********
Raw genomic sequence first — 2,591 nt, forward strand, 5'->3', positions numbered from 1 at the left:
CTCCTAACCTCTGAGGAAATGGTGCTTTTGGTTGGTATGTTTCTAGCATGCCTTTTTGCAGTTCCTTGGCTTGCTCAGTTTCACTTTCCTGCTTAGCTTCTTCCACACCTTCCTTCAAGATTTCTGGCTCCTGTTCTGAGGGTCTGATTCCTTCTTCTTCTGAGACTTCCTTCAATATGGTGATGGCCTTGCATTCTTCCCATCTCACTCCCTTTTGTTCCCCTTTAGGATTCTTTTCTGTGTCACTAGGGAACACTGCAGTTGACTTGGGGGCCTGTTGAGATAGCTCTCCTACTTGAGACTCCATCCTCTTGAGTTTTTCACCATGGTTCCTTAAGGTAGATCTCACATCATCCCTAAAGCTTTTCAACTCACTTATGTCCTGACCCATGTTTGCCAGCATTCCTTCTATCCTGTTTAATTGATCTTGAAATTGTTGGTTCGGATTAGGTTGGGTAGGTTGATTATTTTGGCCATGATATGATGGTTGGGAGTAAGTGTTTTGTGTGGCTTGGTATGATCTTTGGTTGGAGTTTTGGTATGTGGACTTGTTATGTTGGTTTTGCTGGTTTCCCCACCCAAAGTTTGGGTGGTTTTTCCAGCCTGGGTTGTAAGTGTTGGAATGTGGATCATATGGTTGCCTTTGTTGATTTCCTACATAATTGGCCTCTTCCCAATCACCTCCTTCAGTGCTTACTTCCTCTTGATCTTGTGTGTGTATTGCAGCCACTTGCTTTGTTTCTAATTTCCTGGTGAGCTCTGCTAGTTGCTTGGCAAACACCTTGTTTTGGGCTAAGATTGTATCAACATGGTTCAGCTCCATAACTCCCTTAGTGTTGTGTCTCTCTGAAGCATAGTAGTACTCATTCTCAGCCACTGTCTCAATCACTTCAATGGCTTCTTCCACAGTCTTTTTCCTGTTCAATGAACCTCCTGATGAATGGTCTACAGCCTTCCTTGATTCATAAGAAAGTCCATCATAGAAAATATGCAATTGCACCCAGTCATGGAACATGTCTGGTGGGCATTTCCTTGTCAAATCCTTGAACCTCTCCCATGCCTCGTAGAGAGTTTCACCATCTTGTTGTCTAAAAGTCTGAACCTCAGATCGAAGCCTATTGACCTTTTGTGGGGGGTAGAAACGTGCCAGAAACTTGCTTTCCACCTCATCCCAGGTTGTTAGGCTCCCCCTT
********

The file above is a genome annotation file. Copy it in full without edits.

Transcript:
Raw genomic sequence first — 2,591 nt, forward strand, 5'->3', positions numbered from 1 at the left:
CTCCTAACCTCTGAGGAAATGGTGCTTTTGGTTGGTATGTTTCTAGCATGCCTTTTTGCAGTTCCTTGGCTTGCTCAGTTTCACTTTCCTGCTTAGCTTCTTCCACACCTTCCTTCAAGATTTCTGGCTCCTGTTCTGAGGGTCTGATTCCTTCTTCTTCTGAGACTTCCTTCAATATGGTGATGGCCTTGCATTCTTCCCATCTCACTCCCTTTTGTTCCCCTTTAGGATTCTTTTCTGTGTCACTAGGGAACACTGCAGTTGACTTGGGGGCCTGTTGAGATAGCTCTCCTACTTGAGACTCCATCCTCTTGAGTTTTTCACCATGGTTCCTTAAGGTAGATCTCACATCATCCCTAAAGCTTTTCAACTCACTTATGTCCTGACCCATGTTTGCCAGCATTCCTTCTATCCTGTTTAATTGATCTTGAAATTGTTGGTTCGGATTAGGTTGGGTAGGTTGATTATTTTGGCCATGATATGATGGTTGGGAGTAAGTGTTTTGTGTGGCTTGGTATGATCTTTGGTTGGAGTTTTGGTATGTGGACTTGTTATGTTGGTTTTGCTGGTTTCCCCACCCAAAGTTTGGGTGGTTTTTCCAGCCTGGGTTGTAAGTGTTGGAATGTGGATCATATGGTTGCCTTTGTTGATTTCCTACATAATTGGCCTCTTCCCAATCACCTCCTTCAGTGCTTACTTCCTCTTGATCTTGTGTGTGTATTGCAGCCACTTGCTTTGTTTCTAATTTCCTGGTGAGCTCTGCTAGTTGCTTGGCAAACACCTTGTTTTGGGCTAAGATTGTATCAACATGGTTCAGCTCCATAACTCCCTTAGTGTTGTGTCTCTCTGAAGCATAGTAGTACTCATTCTCAGCCACTGTCTCAATCACTTCAATGGCTTCTTCCACAGTCTTTTTCCTGTTCAATGAACCTCCTGATGAATGGTCTACAGCCTTCCTTGATTCATAAGAAAGTCCATCATAGAAAATATGCAATTGCACCCAGTCATGGAACATGTCTGGTGGGCATTTCCTTGTCAAATCCTTGAACCTCTCCCATGCCTCGTAGAGAGTTTCACCATCTTGTTGTCTAAAAGTCTGAACCTCAGATCGAAGCCTATTGACCTTTTGTGGGGGGTAGAAACGTGCCAGAAACTTGCTTTCCACCTCATCCCAGGTTGTTAGGCTCCCCCTT